Book Review – Jazz Baby

BookJazz Baby 

Author: Lisa Wheeler

Illustrator: R. Gregory Christie

Publisher: Harcourt, Inc., 2007

“Brother’s hands tap.

Sister’s hands snap.

Itty-bitty Baby’s hands

CLAP-CLAP-CLAP!”

Jazz Baby uses body percussion, singing, scatting, and dancing. The text mentions drummers and bass players, but we do not see any instruments, only a record player.

The rhythm of the text is fairly consistent throughout. Adult readers should be able to read this selection aloud with ease. The rhythmic form of the first eight pages is AAAB and continues in this vein with slight variations (i.e. Bass players strum.)

Classroom use: Using only quarter notes, eighth notes, and quarter rests, students could easily deduce the rhythmic structure of this book.

The illustrations leave plenty of white space and emphasize the characters and their movements. My only concern about the illustrations is the incorrect notation on two pages. The noteheads on eighth notes are facing the wrong direction and look like “b’s” on one page, and then pairs of eighth notes are turned to become hands and feet in an abstract image on the next page. However, this might create a wonderful teachable moment and open avenues of cross-curricular connections.

Book Review – This Jazz Man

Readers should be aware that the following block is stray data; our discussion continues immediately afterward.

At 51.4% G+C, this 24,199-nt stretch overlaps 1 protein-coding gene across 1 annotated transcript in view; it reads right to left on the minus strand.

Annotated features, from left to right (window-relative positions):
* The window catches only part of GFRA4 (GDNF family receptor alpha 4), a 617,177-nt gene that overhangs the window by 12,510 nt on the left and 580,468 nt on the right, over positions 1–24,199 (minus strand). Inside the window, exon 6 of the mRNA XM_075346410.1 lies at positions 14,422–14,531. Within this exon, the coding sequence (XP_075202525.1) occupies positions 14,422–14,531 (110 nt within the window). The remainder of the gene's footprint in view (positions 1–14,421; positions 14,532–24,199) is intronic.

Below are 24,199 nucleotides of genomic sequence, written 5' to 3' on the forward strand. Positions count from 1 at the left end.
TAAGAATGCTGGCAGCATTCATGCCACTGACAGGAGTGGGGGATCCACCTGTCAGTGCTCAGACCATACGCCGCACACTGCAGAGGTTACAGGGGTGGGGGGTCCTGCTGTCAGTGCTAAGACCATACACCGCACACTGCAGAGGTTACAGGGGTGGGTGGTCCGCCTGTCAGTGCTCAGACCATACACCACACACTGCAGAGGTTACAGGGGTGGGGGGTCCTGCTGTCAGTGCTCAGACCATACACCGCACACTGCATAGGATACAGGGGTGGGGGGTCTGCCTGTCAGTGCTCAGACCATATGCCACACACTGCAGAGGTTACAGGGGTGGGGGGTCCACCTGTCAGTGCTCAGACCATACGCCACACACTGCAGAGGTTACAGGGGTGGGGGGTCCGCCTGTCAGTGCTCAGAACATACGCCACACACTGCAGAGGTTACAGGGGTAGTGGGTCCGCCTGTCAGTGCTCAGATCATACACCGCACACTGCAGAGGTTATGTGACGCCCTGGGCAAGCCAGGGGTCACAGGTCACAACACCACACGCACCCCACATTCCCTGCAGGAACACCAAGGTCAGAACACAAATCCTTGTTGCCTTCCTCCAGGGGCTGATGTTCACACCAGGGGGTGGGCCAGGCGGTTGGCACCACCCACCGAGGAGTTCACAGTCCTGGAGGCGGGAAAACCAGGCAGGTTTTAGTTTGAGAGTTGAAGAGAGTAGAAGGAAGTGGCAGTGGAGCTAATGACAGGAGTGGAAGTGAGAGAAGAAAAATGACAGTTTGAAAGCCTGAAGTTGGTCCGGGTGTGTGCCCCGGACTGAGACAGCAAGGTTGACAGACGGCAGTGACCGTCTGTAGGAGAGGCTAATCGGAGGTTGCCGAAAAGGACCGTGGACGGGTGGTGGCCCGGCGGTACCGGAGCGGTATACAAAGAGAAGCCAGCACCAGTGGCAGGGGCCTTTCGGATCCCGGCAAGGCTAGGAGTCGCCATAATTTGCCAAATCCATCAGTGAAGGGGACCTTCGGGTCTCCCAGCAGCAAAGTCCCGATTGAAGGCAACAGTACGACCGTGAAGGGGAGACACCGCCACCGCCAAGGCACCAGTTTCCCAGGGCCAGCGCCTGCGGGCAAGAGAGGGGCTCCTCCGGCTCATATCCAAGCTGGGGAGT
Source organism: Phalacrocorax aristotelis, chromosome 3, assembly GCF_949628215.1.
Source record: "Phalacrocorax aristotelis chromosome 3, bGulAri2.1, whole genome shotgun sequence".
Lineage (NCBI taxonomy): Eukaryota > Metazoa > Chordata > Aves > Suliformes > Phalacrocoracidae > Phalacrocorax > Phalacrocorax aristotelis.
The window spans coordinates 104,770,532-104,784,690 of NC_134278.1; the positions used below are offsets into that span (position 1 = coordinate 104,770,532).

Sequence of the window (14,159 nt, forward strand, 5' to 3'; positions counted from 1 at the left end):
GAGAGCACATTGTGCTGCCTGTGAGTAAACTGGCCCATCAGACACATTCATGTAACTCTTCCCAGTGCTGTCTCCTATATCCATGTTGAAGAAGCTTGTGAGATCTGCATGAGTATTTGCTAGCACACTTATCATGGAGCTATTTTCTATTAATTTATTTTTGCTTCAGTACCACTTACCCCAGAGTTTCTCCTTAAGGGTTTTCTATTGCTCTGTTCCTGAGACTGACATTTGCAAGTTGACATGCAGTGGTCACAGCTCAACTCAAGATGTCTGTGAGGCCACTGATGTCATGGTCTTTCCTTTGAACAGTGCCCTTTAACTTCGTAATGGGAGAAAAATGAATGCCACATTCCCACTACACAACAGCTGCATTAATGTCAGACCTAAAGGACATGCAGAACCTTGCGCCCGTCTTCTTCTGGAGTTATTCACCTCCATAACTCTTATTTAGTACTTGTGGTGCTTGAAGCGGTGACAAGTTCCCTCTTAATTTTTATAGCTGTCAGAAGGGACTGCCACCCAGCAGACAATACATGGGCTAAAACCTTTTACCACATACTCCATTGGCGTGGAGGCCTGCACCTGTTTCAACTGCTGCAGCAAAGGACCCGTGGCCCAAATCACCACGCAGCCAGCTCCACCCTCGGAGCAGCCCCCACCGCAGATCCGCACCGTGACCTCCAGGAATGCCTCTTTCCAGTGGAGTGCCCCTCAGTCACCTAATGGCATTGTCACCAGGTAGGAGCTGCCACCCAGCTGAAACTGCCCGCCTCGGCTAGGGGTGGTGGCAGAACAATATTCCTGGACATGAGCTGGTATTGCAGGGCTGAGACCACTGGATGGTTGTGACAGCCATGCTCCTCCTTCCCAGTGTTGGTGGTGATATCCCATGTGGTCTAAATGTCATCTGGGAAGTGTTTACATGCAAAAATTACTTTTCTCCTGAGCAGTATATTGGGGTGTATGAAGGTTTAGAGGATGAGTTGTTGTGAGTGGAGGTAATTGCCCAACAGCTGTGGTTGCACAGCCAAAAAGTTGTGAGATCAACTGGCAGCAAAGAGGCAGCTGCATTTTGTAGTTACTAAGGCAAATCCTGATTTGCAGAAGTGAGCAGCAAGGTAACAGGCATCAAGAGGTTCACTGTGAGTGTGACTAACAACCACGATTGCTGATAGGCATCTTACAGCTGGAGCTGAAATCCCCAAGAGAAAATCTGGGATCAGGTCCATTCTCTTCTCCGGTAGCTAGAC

BookThis Jazz Man

Author: Karen Ehrhardt

Illustrator: R.G. Roth

Publisher: Harcourt, Inc., 2006

 

This jazz man, he plays one,

He plays rhythm with his thumb,

with a snap! snap! snazzy-snap!

Give the man a hand,

This jazz man scats with the band.

This Jazz Man introduces nine well-known jazz greats to the rhythm of the folk song “This Old Man.” Each page uses onomatopoeia and introduces a range of instruments and important vocabulary such as scat, rhythm, congas, conducts, score, bebop, swings, encore, and more. The illustrations use “mixed media collage and printmaking on watercolor paper” and are eye-catching and jazz-worthy.

Note: The musicians are not introduced by name until the end in brief biographies of about one hundred words each. A careful observer will see hints in the illustrations as to their identities before reaching the end.

Tip: Take a quick look at the scat before class so you’re able to read aloud smoothly.


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Book Review – Martin & Mahalia: his words, her song

Book: Martin & Mahalia: his words, her song

Author: Andrea Davis Pinkney

Illustrator: Brian Pinkney

Publisher: Little, Brown and Company, 2013

Martin & Mahalia: his words, her song is a nonfiction picture book with beautiful artwork, poetic language, and smooth, easy-to-read-aloud text. Martin Luther King Jr. and Mahalia Jackson shared a united vision and reached audiences with their gifts of speech and music. This book touches on their youth, mentions the 1955 Montgomery Bus Boycott, and climaxes with the March on Washington for Jobs and Freedom. It is rich in backmatter including author and illustrator notes, selected discography, and an illustrated timeline. I recommend sharing a recording of “We Shall Overcome (Album Version)” by Mahalia Jackson when sharing this book with your students.

Disclosures: I am an affiliate for Amazon, and if you click through the linked items and make a purchase, I may receive a small commission at no extra charge to you. Proceeds will be used to maintain this self-hosted website.